San José, Costa Rica, since 1956
Stop that train

Loud train whistles in San José traffic might be a good thing, says Sala IV

Costa Rica’s Constitutional Chamber of the Supreme Court, or Sala IV, rejected an appeal Monday filed by a citizen who hoped to ban the loud noise of local train whistles.

Anyone who has driven in San José’s Greater Metropolitan Area, where train tracks merge with vehicular traffic – often without signage and safety gates – will likely praise the ruling.

The plaintiff alleged that the noise affects the health of those who work and live in the surrounding areas of a suburb east of San José. Let there be no doubt – the trains’ blasts are sometimes deafening.

But Sala IV justices said the issue already has been discussed on several occasions, and they previously concluded that the noise does not exceed the limit established by law #2006-16628, which regulates a citizen’s right to peace.

Justices ruled that the sound produced by a train’s whistle is a part of social life, and residents are required to deal with it.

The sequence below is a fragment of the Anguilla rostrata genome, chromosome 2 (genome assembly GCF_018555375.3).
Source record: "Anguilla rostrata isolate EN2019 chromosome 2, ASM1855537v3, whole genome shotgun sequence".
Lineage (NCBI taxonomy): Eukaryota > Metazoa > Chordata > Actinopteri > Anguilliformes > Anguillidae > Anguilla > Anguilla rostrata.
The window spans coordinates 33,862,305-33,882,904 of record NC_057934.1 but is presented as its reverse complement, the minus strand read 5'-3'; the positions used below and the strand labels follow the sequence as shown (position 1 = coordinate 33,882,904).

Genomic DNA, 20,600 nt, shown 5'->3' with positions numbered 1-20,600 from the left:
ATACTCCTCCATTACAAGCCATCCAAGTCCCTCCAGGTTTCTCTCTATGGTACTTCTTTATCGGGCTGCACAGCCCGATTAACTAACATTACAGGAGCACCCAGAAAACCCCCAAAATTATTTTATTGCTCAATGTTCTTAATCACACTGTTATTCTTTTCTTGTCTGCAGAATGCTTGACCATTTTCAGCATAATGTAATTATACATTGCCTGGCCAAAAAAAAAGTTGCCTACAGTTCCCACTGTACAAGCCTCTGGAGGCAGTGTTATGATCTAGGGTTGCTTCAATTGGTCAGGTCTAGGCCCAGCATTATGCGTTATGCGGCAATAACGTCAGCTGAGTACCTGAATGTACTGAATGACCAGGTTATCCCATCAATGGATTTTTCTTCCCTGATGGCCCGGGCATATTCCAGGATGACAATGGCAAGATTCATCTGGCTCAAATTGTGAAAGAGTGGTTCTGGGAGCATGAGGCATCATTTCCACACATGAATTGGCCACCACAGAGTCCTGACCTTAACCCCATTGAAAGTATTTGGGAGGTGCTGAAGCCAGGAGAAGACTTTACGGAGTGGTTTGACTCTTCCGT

In addition, the loud sound of a whistle is intended to prevent accidents that can result in material and human loss, the court stated. Ya think?

Contact L. Arias at

Log in to comment

Ken Morris

I’d be curious to know what law 2006-16628 says, as well as more about the legal reasoning.

My impression is that Costa Rica has been slow to recognize noise pollution, and if memory serves, the court recently ruled that the noise of soccer games is good for the mental health of the people. It also recently ruled that train crossings must have stop lights. In short, there are a bunch of issues in play here.

Obviously, train whistles at crossings are for safety, but just as obviously for those who live or work near these crossings, the whistles are incredibly loud and annoying. This would seem a classic instance of the court needing to balance different interests, and I’m curious how it did so. It’s not a slam dunk.

0 0